Kobe Bryant played the game of basketball with an incredible amount of edge and intensity. Over his 20-year career with the Los Angeles Lakers, Bryant was not afraid to jaw at other players and get physical, especially since his play often backed him up. Kobe’s most famous altercation came in 2000 against the New York Knicks and a scrappy guard named Chris Childs. But this time, the Black Mamba wasn’t on the winning end.
Kobe Bryant and Chris Childs had opposite career paths
Before Bryant was a star in LA, he was a high school phenom at Lower Merion. His prep career helped the 17-year-old go 13th overall in the 1996 NBA Draft. Immediately, Kobe dazzled in the pros, winning the Slam Dunk Contest his rookie season and starting in the All-Star Game the following year.
But as the future superstar Bryant was entering the NBA, Childs was still largely unknown.
The 6-foot-3 point guard went undrafted out of Boise State in 1989. From that point, he spent the next five years playing in the Continental Basketball Association in cities like Rapid City, South Dakota, and his hometown of Bakersfield, California. After impressive numbers in the minor leagues, Childs finally got an NBA opportunity with the New Jersey Nets ahead of the 1994-95 season.
Childs, who struggled with alcoholism in the CBA, had two quality seasons with the Nets, including a 1995-96 campaign with a career-best 12.8 points per game. Following the breakthrough season, the guard went across the river and signed a six-year, $24 million deal with the Knicks.
Childs and Kobe got into a fight
On April 2, 2000, the Lakers were hosting the Knicks at Staples Center. Both teams were in solid playoff position; the Lakers were dominating the West at 61-12 while the Knicks were a solid 45-27.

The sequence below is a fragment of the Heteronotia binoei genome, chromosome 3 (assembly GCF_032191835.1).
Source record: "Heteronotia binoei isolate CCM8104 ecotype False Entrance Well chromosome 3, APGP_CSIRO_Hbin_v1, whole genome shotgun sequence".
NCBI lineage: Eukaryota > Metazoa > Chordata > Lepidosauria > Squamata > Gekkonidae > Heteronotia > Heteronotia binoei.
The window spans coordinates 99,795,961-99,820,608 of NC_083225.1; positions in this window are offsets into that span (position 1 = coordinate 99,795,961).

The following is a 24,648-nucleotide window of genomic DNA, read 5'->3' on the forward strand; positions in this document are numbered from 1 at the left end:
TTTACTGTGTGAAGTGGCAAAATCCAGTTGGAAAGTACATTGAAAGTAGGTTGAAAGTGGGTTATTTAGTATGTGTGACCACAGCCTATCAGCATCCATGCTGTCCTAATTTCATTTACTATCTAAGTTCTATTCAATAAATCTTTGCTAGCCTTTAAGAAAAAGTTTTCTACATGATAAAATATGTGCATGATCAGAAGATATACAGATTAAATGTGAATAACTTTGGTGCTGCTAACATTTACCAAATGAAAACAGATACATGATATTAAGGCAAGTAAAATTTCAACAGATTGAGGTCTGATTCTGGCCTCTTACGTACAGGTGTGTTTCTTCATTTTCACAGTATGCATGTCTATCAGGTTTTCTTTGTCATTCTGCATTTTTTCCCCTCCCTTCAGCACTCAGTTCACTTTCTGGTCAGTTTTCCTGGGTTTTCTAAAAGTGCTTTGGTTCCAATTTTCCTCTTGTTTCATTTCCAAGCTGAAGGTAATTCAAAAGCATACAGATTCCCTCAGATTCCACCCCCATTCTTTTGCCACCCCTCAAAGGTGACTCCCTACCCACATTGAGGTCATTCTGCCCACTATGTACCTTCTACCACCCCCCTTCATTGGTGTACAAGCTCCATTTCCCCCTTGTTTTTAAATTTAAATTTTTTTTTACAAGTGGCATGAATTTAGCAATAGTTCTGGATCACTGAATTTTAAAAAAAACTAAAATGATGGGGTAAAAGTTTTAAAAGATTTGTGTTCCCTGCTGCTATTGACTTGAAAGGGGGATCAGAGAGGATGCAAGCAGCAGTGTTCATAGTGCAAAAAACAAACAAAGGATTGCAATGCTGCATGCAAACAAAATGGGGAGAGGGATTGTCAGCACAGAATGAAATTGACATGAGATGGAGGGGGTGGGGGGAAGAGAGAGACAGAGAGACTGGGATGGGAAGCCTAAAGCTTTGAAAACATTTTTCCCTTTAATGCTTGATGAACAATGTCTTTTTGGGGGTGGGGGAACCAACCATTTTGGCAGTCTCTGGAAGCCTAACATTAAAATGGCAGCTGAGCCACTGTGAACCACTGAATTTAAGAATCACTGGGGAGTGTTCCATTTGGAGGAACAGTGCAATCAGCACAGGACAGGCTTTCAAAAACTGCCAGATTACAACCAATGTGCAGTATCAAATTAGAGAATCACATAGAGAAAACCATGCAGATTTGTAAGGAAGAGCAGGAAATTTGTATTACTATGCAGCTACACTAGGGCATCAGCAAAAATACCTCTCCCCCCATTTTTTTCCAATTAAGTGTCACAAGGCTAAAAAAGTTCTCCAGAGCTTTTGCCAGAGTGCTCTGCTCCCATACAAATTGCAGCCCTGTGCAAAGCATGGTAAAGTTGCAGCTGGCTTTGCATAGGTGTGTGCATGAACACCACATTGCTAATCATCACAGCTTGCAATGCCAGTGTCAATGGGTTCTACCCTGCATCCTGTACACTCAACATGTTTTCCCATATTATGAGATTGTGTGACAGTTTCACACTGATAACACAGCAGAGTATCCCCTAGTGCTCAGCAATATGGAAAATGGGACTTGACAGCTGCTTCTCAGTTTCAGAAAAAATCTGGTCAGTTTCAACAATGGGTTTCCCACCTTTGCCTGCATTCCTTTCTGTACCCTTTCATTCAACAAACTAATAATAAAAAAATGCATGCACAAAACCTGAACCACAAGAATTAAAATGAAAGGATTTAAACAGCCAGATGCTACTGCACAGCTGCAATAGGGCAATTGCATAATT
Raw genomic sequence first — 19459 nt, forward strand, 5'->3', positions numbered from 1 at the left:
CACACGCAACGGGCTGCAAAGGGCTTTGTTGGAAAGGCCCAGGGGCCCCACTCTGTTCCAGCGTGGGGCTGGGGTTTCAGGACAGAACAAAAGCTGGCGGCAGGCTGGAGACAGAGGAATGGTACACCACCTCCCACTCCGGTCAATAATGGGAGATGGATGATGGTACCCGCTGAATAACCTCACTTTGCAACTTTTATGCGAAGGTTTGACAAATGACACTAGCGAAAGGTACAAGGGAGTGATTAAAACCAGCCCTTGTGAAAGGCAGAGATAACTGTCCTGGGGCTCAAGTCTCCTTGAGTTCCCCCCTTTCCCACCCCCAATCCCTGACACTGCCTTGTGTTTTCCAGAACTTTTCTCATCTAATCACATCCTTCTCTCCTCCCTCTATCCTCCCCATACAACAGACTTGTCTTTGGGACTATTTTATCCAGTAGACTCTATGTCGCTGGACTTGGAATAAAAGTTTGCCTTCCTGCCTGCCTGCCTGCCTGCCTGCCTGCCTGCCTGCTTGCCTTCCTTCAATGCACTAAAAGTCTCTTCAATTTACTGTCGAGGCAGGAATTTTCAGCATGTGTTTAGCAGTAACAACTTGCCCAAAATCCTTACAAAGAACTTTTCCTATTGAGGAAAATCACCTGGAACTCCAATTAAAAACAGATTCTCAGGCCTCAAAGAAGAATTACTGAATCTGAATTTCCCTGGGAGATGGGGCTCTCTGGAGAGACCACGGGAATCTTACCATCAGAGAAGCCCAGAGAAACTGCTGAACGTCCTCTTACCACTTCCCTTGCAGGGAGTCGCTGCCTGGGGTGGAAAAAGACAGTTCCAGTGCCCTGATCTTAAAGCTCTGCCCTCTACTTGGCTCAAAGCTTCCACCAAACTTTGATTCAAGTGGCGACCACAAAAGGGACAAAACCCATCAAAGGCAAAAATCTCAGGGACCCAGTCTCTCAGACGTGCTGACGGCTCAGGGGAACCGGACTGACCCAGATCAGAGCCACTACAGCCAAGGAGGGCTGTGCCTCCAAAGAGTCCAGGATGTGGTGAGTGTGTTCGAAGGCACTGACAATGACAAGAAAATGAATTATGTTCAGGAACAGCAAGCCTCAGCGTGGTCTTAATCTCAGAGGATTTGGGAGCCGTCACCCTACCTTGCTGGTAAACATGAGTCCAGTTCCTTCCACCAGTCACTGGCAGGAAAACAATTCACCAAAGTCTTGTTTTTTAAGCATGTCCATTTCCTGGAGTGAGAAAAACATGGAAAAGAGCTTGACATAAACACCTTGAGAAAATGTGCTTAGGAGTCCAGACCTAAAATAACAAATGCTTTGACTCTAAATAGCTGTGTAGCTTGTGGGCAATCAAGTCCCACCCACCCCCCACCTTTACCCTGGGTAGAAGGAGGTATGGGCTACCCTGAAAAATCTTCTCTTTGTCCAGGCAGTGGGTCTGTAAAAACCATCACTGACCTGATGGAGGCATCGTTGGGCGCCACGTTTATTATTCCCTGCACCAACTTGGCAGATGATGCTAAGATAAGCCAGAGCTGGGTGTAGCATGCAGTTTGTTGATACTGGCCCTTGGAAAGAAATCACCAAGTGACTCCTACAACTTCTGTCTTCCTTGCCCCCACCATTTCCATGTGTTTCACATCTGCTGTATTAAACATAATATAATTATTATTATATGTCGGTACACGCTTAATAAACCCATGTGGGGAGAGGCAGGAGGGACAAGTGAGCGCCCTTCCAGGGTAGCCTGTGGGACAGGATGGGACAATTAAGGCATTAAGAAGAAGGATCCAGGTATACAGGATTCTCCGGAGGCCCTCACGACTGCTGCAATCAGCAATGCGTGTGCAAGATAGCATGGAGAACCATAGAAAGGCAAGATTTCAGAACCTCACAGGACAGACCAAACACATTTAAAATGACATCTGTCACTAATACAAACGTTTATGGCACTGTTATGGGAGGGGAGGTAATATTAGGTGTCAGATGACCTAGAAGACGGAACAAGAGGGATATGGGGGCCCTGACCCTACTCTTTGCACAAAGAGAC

During the third quarter, Childs drew exception to the 6-foot-6 Bryant elbowing him in the head twice. The veteran guard wasn’t pleased, but no punches were thrown … yet.
“If you watch the tape, he elbowed me twice,” Childs said on The Hoop Collective podcast. “He started it. I looked at the ref and said, ‘Are you gonna do something about this?’ He put his hands out like, ‘Whatever.’ I’m like, ‘Okay, no problem, I got this.’ We run up and down the court and I say, ‘Young fella, if you do that again, I’m gonna take off on you. I’m gonna take off.’ And he said, ‘You aren’t going to do that.’
Just seconds later, Bryant initiated another elbow toward the surly guard. That’s when the tough guy Childs had enough (h/t: Three Ring Circus: Kobe, Shaq, Phil, and the Crazy Years of the Lakers Dynasty).
“He hit me with a chicken wing,” Childs said. “I hit him with the two-piece and a biscuit.”Jeff Pearlman
Childs hit Bryant with two punches before their teammates jumped in to break up the fight. The Knicks guard was ejected and hit with a two-game suspension, while Kobe served a one-game suspension as well.
Bryant and Childs didn’t continue their beef much longer
By the looks of the fight, it wouldn’t have been a surprise if Bryant and Childs held a grudge against one another. But as Childs told TMZ shortly after Kobe’s tragic passing in January 2020, the two were cool.
“Nah, it was never a beef,” Childs said. “It was just something that happened. We let bygones be bygones.”
Childs also admitted the two would occasionally see each other at UCLA during workouts, but everything was civil. “We always gave each other the head nod, ya know, acknowledging the other person,” Childs said.
It also helps that the 53-year-old, who retired in 2003, later said he wasn’t trying to seriously hurt the Laker legend.
“I didn’t want to knock him out, because I could have,” Childs said. “But if I did, I’d still be suspended right now. I didn’t put the shoulder in or lean into it. I didn’t want to hurt him.”
All statistics courtesy of Basketball Reference.